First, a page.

The couple also constantly share thoughts on each other’s work. Rob says, “I respect Pearl’s brain more than my own, so I show her almost everything before anybody else.” Pearl too emphasises how important this is for her: “I work alone so every day around the 3pm slump I call Rob for a moan. Also, when I finish a garment it’s hard for me to see it objectively. I’ve been working on it so intensely that I see mistakes even if there are none. Rob’s better at seeing the potential of my work and so after a bit of convincing he makes me see it too.”
Pearl and Rob say they share a similar aesthetic, and are often influenced by each other’s tastes. In fact, Pearl reveals that the couple are currently planning a collaboration: “We’re combining our skills to launch a range of flirty unisex printed cotton shirts in the next few months. We’ve talked about it for ages, but it’s finally happening, so you can soon expect the arrival of our first baby.”
Julie & Owen Mc Loughlin - Jando
This Dublin printmaking studio had a rather romantic beginning. Julie and Owen were planning their wedding when they began to see the potential that their collaboration could have. “After many fruitless searches for stationery we decided it was easier to create our own,” explains Owen. “We created a personalised hardback book which included the story of how we met, profiles of our guests and a compartment containing confetti, badges and luggage tags. On the book’s dust jacket we wrote ‘A Jando Publication’ as a little joke between ourselves. Jando is an acronym for “Julie And Owen”.
The couple say that their relationship affords them an honesty with each other that can be very helpful. However, Owen explains that working so closely with your partner makes it impossible to avoid conflict. “It’s important not to allow these business disagreements to spill over into your personal lives. We’ve got thick skins so any conflicts that do arise tend to be forgotten pretty quickly.”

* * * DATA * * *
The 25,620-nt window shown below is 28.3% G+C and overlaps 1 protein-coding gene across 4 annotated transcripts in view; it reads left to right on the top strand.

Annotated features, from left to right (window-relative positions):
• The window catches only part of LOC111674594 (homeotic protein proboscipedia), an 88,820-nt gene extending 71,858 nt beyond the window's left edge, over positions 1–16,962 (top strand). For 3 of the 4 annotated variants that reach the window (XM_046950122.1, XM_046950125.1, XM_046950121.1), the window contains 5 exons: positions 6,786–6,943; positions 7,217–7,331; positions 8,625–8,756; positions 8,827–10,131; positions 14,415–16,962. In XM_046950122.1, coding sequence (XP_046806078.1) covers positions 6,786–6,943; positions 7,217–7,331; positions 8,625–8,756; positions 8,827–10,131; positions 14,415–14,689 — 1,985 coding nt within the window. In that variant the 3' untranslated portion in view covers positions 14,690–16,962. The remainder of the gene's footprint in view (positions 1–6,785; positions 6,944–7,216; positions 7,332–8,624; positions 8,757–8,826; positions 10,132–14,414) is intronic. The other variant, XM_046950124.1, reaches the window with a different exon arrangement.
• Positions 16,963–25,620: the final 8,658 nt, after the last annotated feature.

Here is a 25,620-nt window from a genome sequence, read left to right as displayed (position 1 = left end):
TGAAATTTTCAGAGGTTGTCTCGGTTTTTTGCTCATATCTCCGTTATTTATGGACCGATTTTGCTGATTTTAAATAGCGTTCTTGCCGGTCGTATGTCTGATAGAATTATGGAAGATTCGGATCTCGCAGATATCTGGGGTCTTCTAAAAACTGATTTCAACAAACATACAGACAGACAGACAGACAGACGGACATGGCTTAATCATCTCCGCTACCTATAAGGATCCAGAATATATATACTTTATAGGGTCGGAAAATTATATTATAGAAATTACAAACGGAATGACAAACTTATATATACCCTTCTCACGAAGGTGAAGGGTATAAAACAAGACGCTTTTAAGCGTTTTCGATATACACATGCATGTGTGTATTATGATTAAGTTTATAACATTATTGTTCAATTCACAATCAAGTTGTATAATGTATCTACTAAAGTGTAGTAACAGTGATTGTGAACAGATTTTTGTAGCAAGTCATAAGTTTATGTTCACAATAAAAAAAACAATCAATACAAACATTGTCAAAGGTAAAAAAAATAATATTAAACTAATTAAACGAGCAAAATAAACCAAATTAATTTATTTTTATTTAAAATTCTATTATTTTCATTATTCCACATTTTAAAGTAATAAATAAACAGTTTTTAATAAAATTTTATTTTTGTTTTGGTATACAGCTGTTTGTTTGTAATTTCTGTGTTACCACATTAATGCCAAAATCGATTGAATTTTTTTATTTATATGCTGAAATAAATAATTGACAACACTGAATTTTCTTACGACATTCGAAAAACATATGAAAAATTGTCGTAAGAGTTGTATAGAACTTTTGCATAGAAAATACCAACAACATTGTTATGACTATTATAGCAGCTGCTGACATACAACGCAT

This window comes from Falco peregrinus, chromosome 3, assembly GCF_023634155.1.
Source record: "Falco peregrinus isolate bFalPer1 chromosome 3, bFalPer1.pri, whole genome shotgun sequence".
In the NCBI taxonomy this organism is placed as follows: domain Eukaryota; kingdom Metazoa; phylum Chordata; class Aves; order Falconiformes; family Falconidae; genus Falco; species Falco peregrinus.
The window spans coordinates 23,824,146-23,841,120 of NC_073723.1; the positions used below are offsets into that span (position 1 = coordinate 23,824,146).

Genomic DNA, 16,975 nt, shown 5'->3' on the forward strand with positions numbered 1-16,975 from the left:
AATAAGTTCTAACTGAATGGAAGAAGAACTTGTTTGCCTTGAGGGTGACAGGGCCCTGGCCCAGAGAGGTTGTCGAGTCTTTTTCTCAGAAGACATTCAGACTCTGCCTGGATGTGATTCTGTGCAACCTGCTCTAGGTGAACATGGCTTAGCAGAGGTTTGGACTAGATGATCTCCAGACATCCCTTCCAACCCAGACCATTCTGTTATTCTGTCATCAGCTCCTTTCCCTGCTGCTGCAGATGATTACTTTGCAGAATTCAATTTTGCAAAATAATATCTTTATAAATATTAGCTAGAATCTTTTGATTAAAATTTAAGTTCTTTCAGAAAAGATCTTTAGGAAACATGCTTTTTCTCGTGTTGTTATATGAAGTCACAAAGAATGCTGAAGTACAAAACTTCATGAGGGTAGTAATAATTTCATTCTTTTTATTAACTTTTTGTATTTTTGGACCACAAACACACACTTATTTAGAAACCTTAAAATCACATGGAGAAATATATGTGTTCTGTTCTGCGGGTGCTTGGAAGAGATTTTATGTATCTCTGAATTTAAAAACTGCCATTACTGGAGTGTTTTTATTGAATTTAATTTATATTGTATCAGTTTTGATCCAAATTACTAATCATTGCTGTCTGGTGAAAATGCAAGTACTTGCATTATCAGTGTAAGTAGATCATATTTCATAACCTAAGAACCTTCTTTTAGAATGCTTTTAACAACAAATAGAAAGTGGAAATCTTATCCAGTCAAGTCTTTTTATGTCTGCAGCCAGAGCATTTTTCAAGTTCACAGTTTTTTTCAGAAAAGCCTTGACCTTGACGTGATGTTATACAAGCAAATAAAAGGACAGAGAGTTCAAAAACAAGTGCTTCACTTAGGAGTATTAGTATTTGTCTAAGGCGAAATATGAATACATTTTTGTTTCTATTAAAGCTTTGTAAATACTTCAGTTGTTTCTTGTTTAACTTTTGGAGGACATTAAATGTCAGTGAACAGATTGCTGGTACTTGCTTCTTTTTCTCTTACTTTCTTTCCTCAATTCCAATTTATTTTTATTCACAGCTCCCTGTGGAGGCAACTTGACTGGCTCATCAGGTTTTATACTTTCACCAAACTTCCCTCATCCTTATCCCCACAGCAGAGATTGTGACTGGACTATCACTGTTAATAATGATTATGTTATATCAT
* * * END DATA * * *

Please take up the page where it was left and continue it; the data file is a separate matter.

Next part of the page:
In terms of advice for any couple thinking of working together, Julie and Owen are clear that you both have to be completely committed to the product as well as each other, as it’s not going to be easy. However, creating work together they are proud of is worth it, Owen says, “so you have to learn to enjoy every single success no matter how big or small.”
Sam Hutchings and Nessa Doran O’Reilly - Sam agus Nessa
This crafty duo met in London where they were working in furniture making and restoration. As they put it, “we were both running our businesses from the same workshop, and our benches got closer and closer!” They decided to make the move to Ireland to set up their own business, where they create fun homeware crafted from Irish timber.
Their shared interest is what brought them together, and they believe their relationship is essential to the business they have created. “Our company is completely tied to, and an expression of our relationship – it wouldn’t exist without it,” explains Nessa. “Our products are influenced by our life together.” The downside of this is that when business gets hectic, so does their home life. “The only thing that makes it manageable is that we are chaotic and busy together,” says Nessa. To key to making this intense work/life relationship work, the couple believes you both have to love what you do, and be equally invested in it.
Kathryn Wilson and Shane Cotter - Architectural Farm
This Dublin-based couple met while working in the same office, so they knew there would be no surprises when they made the decision to start their own practice. They admit that there was a period of adjustment in the beginning, but would advise any couple working together to “be patient, accept there will be disagreements and challenges. By giving each other space you will find a rhythm that works for you.”
The main disadvantage of working together, the couple believes, is that “we effectively have all our eggs in one basket, and given the cyclical nature of our industry, when business is slow, we are both dealing with that together.” There are also huge advantages, however, both for their work and personal lives. “Working and living together means when ideas arise they can be discussed at any time. You could say that our work naturally meanders in and out of our life outside of the office, which is great as discussing things outside of the office environment can bring a different prospective to a project.”
They also value how honest they can be with each other, without the fear of office politics. Shane and Kathryn’s three children have benefitted a lot from the flexibility having their own practice gives: “Our children have been party to many architecturally themed dinner conversations and site visits!”
Featured image: Ruth Maria Murphy